I beg to move,
That this House
has considered protecting civil society space across the world.
This issue is of some interest to me, as it is to all the right hon. and hon. Members who have turned up to participate in and add their thoughts to the debate. I will focus on three countries: Pakistan, India and Bangladesh. Other Members will focus on other countries of interest to them.
I thank the Backbench Business Committee for granting the debate to me and my co-sponsors, Fiona Bruce and, on the Front Bench for the Scottish National party, Patrick Grady. It is good for the three of us collectively to have the opportunity to bring this subject before the House.
This debate came off the back of a meeting that I had here with Christian Aid and other bodies from Pakistan in September 2016, during a recess week. They presented a clear case about Pakistan and its religious minorities to me and some of my colleagues from the all-party parliamentary group on Pakistan minorities. I will introduce and discuss the three main issues.
Throughout the world, civil society space has been under significant pressure as restrictions on funding, barriers to registration, intervention in non-governmental organisations’ internal affairs and other forms of harassment have proliferated. The phenomenon of closing such spaces has a propensity to disrupt and paralyse the important work of such organisations, which is crucial to build and reinforce a peaceful and stable society. As I outline my case, I hope that hon. Members and the audience here, on television and elsewhere will grasp what we mean by protecting civil society space across the world.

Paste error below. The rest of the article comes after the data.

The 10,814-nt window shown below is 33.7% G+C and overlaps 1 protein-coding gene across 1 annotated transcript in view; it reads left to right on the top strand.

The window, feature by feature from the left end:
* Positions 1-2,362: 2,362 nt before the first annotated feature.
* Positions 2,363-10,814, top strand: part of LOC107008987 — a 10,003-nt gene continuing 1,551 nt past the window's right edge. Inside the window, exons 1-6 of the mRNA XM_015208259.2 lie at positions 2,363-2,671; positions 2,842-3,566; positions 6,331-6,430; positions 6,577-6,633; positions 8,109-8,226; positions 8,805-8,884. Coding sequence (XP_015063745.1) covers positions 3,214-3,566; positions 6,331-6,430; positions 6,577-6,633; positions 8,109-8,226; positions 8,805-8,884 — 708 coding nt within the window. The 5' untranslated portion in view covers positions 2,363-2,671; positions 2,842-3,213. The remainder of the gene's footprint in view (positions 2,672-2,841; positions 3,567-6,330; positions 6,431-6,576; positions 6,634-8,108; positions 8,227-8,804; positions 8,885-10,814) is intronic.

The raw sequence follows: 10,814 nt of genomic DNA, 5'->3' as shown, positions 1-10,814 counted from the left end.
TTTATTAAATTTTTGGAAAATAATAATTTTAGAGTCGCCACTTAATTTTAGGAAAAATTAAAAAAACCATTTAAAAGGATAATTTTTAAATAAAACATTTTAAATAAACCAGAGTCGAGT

Longer term, the closure of civil society threatens to weaken irreversibly the infrastructure of human rights movements, which, in turn, could endanger hard-won progress on human rights globally. That is an issue of great importance to me.